Ethics Bill Hits Dark Money, Secret Recording

An ethics overhaul package, dramatically reworked, now takes aim at people who secretly record lawmakers inside the Texas Capitol. It also would require certain politically active nonprofits to disclose large donations.

State Rep. Byron Cook, R-Corsicana, on the House floor on May 7, 2015.

*Editor's note: This story has been updated throughout.

Groups that organize as politically active nonprofits, a popular strategy used by organizations that want to hide the source of their money, would have to disclose certain large donations under a “dark money” provision that has been tacked onto a sweeping ethics reform bill.  

Senate Bill 19 also takes aim at the people who secretly record or film at the state Capitol. Specifically, it would require people who record conversations with lawmakers inside the Capitol to gain the consent of all parties to the conversation or face a civil lawsuit.  

The changes, sure to stir heated debate, are among a slew of new proposals in the bill, which was approved on a 10-0 vote by the House Committee on State Affairs. The bill will now work its way toward the House floor, and working out difference between the two chambers could get contentious.

Influential conservative organizations, including Empower Texans, have voiced objections in the past to the dark money provision, and it quickly drew fire from the Senate author who drafted the original version of the ethics bill, Sen. Van Taylor, R-Plano. In a statement, Taylor harshly criticized the dark money provision, noting that former Secretary of State Hillary Clinton, now running for president, supports the idea of disclosing such donations.

He said the objective of the ethics reform is to "shine a brighter light" on the conduct of elected officials.

"I fail to see how inserting one of Hillary Clinton's central campaign tenets, which restricts free speech and weakens the First Amendment to a degree that would likely require amending the U.S. Constitution, achieves this goal," Taylor said. "I have always maintained that meaningful ethics reform requires all members to vigorously contribute to the debate, and though time is fleeting, I remain hopeful that the House will join Governor Abbott and the Senate in tackling this issue."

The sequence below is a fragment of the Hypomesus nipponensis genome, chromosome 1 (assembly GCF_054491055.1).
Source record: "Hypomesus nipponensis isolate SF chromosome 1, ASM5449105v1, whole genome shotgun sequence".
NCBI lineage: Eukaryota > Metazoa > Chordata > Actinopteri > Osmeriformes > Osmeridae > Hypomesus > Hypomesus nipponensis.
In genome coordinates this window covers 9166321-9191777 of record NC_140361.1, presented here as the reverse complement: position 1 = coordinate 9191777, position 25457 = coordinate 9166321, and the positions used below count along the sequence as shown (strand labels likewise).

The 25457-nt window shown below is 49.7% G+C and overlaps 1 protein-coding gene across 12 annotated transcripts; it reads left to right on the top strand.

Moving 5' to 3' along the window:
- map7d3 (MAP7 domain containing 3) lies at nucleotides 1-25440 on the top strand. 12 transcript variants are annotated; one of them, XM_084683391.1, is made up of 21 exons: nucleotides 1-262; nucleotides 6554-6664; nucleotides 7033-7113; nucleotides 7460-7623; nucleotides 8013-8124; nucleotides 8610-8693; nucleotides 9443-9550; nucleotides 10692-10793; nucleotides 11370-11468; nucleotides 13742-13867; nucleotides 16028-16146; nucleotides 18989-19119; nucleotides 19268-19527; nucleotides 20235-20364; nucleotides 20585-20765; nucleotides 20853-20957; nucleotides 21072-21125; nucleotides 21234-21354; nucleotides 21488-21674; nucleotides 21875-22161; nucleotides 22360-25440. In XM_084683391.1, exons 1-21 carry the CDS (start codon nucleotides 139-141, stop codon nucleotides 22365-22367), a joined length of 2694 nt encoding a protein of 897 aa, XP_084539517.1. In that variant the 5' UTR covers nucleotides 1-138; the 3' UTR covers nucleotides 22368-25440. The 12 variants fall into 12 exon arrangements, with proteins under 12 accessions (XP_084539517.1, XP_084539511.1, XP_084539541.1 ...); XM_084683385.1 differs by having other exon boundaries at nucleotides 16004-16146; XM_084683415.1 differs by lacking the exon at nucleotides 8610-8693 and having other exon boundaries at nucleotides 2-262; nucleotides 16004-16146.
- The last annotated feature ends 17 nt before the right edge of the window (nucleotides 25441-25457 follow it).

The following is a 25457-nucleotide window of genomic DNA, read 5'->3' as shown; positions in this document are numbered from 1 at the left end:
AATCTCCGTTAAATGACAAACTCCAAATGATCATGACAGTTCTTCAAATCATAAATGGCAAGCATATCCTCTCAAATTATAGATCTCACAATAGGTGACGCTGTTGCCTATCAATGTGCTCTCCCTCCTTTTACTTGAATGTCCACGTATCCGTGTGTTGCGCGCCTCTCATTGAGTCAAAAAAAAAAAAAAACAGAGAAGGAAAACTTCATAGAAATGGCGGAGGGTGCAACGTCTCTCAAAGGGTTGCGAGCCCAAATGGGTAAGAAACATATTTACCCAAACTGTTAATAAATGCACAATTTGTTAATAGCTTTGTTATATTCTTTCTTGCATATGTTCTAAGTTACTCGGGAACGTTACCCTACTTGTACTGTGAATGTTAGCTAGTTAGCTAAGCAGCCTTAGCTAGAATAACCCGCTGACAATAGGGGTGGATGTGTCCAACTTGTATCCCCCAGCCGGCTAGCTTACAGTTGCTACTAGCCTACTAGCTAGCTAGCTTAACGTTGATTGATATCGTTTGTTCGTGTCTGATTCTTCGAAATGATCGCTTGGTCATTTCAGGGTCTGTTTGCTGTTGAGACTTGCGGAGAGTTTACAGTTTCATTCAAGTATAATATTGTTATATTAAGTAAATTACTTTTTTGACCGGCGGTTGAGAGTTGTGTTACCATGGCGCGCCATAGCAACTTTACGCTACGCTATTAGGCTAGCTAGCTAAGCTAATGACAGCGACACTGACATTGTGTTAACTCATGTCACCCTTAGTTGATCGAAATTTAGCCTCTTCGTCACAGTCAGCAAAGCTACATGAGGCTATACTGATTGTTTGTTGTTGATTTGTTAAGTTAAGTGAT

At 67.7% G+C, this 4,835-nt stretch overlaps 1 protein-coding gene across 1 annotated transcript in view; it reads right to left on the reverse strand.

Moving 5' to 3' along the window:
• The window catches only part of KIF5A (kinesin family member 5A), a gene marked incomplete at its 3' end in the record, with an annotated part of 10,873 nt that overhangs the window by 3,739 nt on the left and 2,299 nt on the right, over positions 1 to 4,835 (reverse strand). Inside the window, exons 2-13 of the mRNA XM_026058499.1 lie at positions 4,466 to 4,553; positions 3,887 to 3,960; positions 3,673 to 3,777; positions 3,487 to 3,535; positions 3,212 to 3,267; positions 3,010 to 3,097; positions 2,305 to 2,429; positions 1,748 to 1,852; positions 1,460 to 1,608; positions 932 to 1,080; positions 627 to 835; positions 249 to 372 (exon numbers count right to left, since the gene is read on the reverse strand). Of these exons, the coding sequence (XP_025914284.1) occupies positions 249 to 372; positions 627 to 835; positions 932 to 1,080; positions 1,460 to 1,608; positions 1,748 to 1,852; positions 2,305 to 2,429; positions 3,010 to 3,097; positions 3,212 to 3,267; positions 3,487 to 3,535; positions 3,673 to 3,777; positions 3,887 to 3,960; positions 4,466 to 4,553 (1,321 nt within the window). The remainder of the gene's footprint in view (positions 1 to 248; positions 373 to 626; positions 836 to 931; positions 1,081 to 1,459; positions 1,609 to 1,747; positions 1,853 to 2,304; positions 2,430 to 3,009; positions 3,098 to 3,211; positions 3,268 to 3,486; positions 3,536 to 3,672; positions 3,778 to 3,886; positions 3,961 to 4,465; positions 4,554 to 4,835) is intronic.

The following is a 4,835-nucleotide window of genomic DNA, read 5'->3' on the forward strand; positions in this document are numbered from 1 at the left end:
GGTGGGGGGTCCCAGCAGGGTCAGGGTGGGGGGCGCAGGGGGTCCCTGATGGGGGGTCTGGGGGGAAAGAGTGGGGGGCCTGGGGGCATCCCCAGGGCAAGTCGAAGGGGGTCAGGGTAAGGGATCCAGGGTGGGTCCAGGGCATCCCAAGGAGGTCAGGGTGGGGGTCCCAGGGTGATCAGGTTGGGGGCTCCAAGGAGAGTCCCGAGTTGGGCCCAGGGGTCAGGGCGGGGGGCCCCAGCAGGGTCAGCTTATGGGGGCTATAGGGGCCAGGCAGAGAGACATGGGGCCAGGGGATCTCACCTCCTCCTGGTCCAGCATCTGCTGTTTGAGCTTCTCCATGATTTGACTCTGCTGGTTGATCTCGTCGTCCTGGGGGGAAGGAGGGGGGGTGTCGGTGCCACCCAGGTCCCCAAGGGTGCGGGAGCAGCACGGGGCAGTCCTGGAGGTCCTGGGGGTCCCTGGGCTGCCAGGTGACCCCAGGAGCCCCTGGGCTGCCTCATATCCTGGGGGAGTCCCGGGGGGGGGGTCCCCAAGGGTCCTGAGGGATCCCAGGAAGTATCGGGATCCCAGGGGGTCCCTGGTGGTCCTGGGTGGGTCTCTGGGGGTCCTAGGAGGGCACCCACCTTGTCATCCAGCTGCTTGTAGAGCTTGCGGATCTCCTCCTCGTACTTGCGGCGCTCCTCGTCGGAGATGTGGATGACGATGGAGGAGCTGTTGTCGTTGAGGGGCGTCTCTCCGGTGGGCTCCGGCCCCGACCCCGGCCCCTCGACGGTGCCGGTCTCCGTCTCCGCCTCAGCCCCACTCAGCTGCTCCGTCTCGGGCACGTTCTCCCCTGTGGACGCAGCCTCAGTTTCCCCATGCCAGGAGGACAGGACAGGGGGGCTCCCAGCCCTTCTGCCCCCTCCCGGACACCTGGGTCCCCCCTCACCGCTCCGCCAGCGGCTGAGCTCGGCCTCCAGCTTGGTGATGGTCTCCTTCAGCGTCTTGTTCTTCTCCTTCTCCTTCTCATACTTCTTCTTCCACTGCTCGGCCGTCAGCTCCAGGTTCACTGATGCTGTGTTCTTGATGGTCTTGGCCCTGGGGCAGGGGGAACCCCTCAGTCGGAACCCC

The dark money provision, requiring disclosure of donation when political spending by a group reaches $25,000, was added in the House version by state Rep. Byron Cook, R-Corsicana, who chairs the House State Affairs Committee.

“If you survey the citizens of Texas, it’s over 90 percent who believe we should deal with dark money,” Cook said. “It would be unimaginable to me that there would be anybody in this building that wouldn’t want to make sure there is transparency and that we don’t have a situation where we are corrupting the free democratic process — which is what dark money is doing.” 

The legislation would also tighten up rules aimed at shedding light on conflicts of interest among legislators and requires lawmakers convicted of a felony to vacate their office.

The bill no longer contains a provision that would bar lobbyists from serving in most elected positions. It was known informally as the “Thomas Ratliff provision” because it would have required Ratliff to either quit his job as a lobbyist or give up his post on the unpaid State Board of Education. The legislation also removes a controversial requirement that all candidates for elective office in Texas undergo drug tests. 

In other notable additions, the bill would: 

  • Require lawmakers to swear, in a disclosure on their personal financial statements, that they are paid up on their income and property taxes; they would also have to disclose, for the first time, any pension or government welfare payments.
  • Prohibit automatically dialed phone calls, known as “robocalling,” to the office of a member of the Legislature in support or opposition of a bill. A violation would be a Class B misdemeanor.
  • Prohibit elected officials who become lobbyists from making donations out of their old campaign accounts for two years after they leave office and start lobbying; the provision replaces a “revolving door” provision that would have prohibited members from immediately becoming lobbyists when their public service ends.
  • Require any appointees of the governor, lieutenant governor or speaker to disclose any political contributions made by the nominee or the nominee’s spouse during the two-year period prior to the appointment.

Cook said he hoped to vote out the new version of the ethics overhaul bill Friday afternoon.

Gov. Greg Abbott, a Republican, made ethics a major issue during his 2014 race for governor, and he said during his February State of the State speech that he wanted lawmakers to "dedicate this session to ethics reform." 

Abbott has expressed skepticism in the past about requiring the disclosure of money that groups can currently keep secret. His office did not respond to requests for comment about the changes adopted Friday.